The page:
How wonderful were our off-the-kitchen storerooms in winters of past years. They were icy cold; no heat anywhere in our houses except in the kitchen. Hanging from the old oak beams were pecorino cheeses, braided onions, braided garlic, grapes drying to raisins, two huge prosciutto, two quite hefty shoulders, salami, strings of sausages (about 100 from a single pig), brown-paper-wrapped capocollo, barbozza ("cheek" - great in legume soups!), coppa ("head cheese", flavored with orange peel), and pancetta. Jars of lard lined up on the shelves along with the jars of tomatoes, bandiera ("the flag" - green peppers, red tomatoes and white onions), artichokes under oil, roasted peppers, figs in honey, stuffed figs in brandy and all the homemade fruit juices (pear, peach, plum, and mixed), as well as jams.

Antonia (Adamo's wife) and Anne in the storeroom

Antonia (Adamo's wife) and Anne in the storeroom

The photo above shows our storeroom with 1/2 of the pig (Antonia (Adamo's wife) is holding the pig by its tail), grapes drying to raisins hang above her, pig lung hanging to left, a cupboard with all the foods we put up each summer.

But as miseria is now a past woe and benessere ("well-being") has arrived, the family freezer now stores much of the meat, conserved as pork chops, pork roast, ribs, and less of the meat is destined to capocollo (sausages and salami). I'm sure that much of Gigetto's pig will end up in the freezer in the garage. So much colder than the storerooms of old - in all senses.

Zsa-zsa's Story

Zsa-zsa and her sister, Fo-fo, were our first two pigs. I thought Zsa-Zsa had a "luscious" sound to it, and "Fo-fo" was named after a piglet that someone had given to Pino in Palermo as a child. As his family was very poor, there wasn't enough money to buy feed for her but she would rub up and down against their tangerine, lemon and orange trees to knock the fruit down to eat. One day, nine-year old Pino returned from school to find her being loaded onto a truck: his father had sold her for meat.

We raised them from piglets. When I was heading up to the "back 40", long scythe over my shoulder, to scythe clover or alfalfa for the rabbits, I'd let them loose to come up to the fields to graze (the farmers always said that good fresh grass would "clean out the liver"). They would come trotting up the hill after me, kicking up their heels now and then, bouncing, their ears would wobble and wag, and they'd grunt with glee if they unearthed any acorns under the new grass around the oak trees. And if they ever found any truffles, they kept the secret to themselves.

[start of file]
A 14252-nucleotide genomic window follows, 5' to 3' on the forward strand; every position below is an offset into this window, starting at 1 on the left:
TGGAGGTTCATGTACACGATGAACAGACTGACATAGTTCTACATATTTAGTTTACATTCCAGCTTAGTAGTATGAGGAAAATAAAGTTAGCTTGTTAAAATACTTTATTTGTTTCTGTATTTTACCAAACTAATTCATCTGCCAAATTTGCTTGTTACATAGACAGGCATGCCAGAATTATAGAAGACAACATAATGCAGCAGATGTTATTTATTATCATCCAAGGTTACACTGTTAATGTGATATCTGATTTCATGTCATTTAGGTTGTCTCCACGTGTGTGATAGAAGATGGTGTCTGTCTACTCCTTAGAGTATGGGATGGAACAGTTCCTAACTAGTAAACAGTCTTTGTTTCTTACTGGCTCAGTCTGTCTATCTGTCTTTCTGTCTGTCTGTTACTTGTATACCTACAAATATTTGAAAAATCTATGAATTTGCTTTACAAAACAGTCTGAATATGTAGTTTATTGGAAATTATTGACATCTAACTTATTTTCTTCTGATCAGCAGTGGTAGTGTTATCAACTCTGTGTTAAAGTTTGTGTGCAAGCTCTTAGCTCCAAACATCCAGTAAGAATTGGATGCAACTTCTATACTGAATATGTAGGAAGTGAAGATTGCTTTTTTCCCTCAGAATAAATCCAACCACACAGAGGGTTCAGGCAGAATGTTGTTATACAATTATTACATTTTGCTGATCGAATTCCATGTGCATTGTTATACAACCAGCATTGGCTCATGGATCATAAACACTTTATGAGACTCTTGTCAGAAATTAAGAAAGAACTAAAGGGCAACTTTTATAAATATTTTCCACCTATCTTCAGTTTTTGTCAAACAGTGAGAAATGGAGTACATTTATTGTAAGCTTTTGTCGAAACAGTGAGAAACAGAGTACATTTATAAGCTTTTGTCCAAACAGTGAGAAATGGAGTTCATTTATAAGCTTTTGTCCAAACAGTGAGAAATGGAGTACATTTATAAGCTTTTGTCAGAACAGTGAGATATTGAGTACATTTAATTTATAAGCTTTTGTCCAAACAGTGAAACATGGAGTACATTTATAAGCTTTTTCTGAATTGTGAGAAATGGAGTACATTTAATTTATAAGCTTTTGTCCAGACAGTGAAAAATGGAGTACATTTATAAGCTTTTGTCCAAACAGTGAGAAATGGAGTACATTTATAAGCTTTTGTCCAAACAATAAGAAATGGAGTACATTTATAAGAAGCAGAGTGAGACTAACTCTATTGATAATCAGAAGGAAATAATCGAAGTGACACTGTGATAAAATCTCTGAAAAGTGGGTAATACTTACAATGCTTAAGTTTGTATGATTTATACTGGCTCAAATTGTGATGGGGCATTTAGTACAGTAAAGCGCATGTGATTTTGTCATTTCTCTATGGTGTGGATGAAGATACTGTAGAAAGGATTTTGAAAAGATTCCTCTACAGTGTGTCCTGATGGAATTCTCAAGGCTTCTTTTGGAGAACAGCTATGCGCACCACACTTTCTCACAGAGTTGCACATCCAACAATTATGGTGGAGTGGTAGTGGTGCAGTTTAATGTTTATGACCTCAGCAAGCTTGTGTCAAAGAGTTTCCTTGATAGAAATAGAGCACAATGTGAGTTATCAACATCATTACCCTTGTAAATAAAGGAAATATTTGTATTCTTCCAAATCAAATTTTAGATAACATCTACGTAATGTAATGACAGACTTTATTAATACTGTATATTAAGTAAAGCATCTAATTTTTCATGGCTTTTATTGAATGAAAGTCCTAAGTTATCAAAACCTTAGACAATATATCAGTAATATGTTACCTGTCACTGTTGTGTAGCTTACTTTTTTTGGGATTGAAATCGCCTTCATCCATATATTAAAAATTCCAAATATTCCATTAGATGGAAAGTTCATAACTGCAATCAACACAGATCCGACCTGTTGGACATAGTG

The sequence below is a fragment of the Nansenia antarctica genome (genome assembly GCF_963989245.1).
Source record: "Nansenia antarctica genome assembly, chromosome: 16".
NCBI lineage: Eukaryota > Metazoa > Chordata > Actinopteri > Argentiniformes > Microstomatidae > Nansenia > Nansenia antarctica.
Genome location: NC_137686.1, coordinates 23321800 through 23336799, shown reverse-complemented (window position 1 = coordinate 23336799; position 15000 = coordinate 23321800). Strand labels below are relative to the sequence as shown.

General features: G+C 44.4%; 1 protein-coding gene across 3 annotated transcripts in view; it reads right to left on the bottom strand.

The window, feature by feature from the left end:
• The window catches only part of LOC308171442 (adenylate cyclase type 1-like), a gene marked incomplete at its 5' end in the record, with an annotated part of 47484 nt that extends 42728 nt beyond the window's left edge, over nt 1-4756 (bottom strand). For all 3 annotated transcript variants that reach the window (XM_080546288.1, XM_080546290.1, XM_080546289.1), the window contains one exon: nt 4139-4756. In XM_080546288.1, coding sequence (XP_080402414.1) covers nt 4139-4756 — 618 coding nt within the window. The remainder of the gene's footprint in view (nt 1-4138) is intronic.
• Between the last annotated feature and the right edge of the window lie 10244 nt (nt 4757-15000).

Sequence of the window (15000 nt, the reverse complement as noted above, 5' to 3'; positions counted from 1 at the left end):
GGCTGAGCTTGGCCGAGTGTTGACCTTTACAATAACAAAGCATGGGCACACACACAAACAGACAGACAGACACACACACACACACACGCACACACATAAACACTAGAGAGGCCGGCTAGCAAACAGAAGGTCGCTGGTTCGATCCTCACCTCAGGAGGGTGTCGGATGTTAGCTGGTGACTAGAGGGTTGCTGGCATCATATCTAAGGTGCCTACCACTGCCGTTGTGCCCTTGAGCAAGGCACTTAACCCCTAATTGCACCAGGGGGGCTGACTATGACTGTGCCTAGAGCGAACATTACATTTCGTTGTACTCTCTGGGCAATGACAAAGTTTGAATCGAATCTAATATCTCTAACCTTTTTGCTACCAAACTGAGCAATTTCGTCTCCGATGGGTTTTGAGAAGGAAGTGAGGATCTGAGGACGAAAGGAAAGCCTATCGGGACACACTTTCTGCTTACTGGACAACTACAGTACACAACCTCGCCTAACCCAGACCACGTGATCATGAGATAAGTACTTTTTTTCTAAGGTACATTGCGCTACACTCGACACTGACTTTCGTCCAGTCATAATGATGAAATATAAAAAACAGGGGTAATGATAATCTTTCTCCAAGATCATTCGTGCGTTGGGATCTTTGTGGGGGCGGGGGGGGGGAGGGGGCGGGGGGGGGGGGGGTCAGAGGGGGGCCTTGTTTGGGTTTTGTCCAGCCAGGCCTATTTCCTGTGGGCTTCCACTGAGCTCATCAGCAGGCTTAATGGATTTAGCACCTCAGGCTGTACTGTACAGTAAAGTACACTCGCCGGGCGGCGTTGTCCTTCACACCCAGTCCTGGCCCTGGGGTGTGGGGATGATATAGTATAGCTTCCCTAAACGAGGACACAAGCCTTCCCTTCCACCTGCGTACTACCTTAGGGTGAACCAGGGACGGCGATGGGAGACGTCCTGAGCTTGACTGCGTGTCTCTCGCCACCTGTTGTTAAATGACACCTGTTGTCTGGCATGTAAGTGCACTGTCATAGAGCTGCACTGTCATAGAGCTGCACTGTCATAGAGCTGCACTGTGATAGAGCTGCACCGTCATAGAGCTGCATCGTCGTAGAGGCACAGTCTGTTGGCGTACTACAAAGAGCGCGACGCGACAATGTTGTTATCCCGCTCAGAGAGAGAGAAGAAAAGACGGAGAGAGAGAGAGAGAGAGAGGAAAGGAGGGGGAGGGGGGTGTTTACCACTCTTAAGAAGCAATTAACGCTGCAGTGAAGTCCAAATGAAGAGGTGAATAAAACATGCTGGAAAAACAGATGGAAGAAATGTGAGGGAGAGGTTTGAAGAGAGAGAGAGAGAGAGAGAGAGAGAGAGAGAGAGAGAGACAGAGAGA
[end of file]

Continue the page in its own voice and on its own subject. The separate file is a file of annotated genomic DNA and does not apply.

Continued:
The first pig that we slaughtered was Zsa-zsa. She was turned into prosciutto, barbozza, capocollo, salami, sausages, bacon, coppa, and lard. I was in the house with my head under a pillow when Adamo shot her with a pellet right between the eyes. There was no sound then but the pig squeals when they dragged her out of the stall with a noose around her snout. I never named our pigs after that first butchering.

Winter Recipe - Pasta alla Norcina

Norcia, in the mountains of southeastern Umbria, is noted for its sausages, as well as for prosciutto, capocollo and other pork derivatives.

Ingredients (for 4)

  • 1 lb penne or rigatoni pasta
  • 3-4 Umbrian sausages - if not available, use about 1/2 lb ground pork meat, adding to it, 1 finely-chopped garlic clove, salt and pepper to taste
  • 1 white onion, finely sliced
  • white wine (about 1 cup)
  • olive oil
  • salt
  • pepper
  • small hot red pepper
  • 1 - 1-1/2 cups cream
  • Parmesan cheese, freshly-grated (or use pecorino, sheep's milk cheese, and very Umbrian!)


Cover bottom of saucepan in olive oil and saute onion until golden (do NOT burn; if you do, start over!).

Take sausage meat out of casing and crumble into onion/olive oil mixture. Add chili pepper. Simmer a couple minutes until sausage (or pork meat) starts to brown. Add white wine, covering the meat well. Simmer uncovered a few minutes (wine will start to evaporate). Add cream and simmer briefly. Add salt and black pepper to taste.

Stir into pasta which you have cooked and drained (always save a bit of the pasta water when draining pasta; it can be used to dilute your sauce if needed). Pasta mixture should be creamy; if too dry, add a bit of olive oil (and next time, use more cream, or white wine, when preparing).

Add Parmesan or pecorino before serving.


Slow Travel Photos: See larger versions of Anne's photos on our photo gallery.

Anne Robichaud lives near Assisi and gives lectures and tours. www.annesitaly.com All photos are from January 1977, the slaughter of our pig Zsa-zsa.

© Anne Robichaud, 2006. Do not republish without permission.

This essay was first published on Anne's website www.annesitaly.com. Edited by Slow Travel.